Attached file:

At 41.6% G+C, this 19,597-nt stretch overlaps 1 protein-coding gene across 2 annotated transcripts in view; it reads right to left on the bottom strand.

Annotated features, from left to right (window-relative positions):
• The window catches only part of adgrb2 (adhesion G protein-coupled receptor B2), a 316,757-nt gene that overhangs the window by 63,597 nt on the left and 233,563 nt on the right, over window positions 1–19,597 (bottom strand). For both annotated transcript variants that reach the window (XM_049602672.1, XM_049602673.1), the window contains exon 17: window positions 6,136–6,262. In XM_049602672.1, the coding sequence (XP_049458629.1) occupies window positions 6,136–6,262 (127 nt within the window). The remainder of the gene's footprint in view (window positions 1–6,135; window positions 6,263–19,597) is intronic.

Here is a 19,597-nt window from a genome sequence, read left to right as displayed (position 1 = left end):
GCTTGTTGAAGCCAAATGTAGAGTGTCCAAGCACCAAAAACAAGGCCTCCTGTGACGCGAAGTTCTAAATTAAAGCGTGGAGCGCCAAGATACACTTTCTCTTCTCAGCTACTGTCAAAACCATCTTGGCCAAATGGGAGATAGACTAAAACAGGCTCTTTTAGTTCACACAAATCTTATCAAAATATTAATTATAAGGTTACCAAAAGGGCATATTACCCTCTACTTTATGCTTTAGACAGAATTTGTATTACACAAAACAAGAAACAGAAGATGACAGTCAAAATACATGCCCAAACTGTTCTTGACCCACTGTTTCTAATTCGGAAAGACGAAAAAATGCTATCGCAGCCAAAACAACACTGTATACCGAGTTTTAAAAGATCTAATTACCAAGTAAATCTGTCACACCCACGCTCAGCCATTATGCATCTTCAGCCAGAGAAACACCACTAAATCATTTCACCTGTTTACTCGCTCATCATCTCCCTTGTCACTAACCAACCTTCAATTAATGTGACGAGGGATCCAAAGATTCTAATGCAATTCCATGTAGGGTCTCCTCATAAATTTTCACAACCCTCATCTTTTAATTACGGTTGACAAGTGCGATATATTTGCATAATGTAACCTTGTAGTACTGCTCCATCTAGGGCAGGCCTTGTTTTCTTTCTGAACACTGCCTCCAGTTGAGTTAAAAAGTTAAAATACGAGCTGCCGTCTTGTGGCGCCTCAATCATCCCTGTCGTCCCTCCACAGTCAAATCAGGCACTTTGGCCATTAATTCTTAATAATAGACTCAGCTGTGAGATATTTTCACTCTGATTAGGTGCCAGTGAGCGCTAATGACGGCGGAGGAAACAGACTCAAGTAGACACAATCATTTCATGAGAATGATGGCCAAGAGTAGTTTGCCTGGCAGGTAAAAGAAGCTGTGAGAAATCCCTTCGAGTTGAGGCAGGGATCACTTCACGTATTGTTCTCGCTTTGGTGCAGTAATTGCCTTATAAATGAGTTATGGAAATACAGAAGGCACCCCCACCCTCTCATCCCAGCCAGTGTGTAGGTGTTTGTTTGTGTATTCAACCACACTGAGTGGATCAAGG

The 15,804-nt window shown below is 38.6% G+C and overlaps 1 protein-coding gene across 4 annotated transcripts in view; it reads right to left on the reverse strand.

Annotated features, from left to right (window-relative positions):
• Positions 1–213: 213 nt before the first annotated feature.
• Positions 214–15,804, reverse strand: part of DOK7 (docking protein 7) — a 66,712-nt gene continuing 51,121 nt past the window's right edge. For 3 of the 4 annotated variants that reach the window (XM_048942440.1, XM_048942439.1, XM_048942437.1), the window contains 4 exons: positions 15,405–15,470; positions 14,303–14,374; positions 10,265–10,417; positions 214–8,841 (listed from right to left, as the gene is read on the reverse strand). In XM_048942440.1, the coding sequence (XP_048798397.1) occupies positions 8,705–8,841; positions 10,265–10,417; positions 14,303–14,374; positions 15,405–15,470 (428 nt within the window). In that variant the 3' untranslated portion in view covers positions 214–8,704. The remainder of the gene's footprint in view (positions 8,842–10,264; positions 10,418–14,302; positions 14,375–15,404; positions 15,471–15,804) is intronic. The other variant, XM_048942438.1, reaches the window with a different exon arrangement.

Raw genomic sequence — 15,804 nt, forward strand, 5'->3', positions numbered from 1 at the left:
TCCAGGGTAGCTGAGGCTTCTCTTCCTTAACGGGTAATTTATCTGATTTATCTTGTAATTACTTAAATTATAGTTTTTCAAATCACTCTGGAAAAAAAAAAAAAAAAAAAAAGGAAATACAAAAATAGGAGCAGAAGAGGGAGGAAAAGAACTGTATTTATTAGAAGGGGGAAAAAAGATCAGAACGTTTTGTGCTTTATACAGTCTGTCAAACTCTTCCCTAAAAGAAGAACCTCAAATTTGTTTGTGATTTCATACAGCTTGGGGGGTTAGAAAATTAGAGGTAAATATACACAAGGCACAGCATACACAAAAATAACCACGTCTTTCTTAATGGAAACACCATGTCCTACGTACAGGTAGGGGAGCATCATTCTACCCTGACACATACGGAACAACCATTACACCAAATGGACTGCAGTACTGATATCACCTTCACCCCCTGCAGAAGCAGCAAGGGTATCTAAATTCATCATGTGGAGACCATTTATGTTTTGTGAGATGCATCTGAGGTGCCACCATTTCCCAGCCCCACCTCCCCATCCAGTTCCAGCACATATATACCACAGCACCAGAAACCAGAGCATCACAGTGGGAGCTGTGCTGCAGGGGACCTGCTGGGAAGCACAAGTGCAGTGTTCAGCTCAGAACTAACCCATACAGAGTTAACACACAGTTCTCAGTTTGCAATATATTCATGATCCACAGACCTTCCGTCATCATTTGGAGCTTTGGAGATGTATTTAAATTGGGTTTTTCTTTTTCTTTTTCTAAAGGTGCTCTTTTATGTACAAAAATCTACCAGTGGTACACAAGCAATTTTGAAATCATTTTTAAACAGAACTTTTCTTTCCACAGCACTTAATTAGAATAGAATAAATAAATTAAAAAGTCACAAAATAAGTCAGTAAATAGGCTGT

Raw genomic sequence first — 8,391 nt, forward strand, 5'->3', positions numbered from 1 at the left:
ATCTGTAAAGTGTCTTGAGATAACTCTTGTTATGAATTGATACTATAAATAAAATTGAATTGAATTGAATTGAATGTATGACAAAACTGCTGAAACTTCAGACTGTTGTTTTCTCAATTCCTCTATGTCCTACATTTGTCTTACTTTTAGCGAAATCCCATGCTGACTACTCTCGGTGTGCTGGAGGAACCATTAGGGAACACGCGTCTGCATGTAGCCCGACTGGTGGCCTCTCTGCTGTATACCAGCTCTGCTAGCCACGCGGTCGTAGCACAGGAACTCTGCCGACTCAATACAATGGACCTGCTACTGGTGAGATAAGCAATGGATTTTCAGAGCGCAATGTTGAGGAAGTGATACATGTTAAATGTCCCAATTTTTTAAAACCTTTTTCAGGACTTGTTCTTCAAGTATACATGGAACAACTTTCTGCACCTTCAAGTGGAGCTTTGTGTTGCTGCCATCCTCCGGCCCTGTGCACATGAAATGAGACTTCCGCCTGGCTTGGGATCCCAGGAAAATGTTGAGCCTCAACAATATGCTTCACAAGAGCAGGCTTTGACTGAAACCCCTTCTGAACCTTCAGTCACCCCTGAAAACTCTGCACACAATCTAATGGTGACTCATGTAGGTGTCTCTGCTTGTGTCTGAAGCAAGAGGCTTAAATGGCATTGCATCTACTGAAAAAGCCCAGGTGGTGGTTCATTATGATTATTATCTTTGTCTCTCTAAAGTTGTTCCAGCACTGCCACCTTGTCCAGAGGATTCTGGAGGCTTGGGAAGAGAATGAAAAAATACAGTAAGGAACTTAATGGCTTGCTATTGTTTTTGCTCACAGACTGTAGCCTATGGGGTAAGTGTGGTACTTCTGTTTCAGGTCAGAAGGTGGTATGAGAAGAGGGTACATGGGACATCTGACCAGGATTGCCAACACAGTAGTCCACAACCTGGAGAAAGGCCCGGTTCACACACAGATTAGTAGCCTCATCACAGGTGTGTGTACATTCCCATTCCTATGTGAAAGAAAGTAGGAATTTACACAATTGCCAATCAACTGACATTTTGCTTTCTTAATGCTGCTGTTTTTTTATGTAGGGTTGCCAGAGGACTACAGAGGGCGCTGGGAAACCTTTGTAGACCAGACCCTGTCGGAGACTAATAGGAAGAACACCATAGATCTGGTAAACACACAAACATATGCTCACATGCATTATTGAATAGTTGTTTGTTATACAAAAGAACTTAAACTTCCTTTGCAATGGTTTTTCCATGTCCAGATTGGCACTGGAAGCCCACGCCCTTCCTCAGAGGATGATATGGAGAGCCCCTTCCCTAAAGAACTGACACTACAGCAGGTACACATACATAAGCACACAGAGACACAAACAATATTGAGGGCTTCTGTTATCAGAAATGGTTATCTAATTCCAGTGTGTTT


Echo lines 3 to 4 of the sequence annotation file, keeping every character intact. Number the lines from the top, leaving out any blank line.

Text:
• The window catches only part of adgrb2 (adhesion G protein-coupled receptor B2), a 316,757-nt gene that overhangs the window by 63,597 nt on the left and 233,563 nt on the right, over window positions 1–19,597 (bottom strand). For both annotated transcript variants that reach the window (XM_049602672.1, XM_049602673.1), the window contains exon 17: window positions 6,136–6,262. In XM_049602672.1, the coding sequence (XP_049458629.1) occupies window positions 6,136–6,262 (127 nt within the window). The remainder of the gene's footprint in view (window positions 1–6,135; window positions 6,263–19,597) is intronic.

Here is a 19,597-nt window from a genome sequence, read left to right as displayed (position 1 = left end):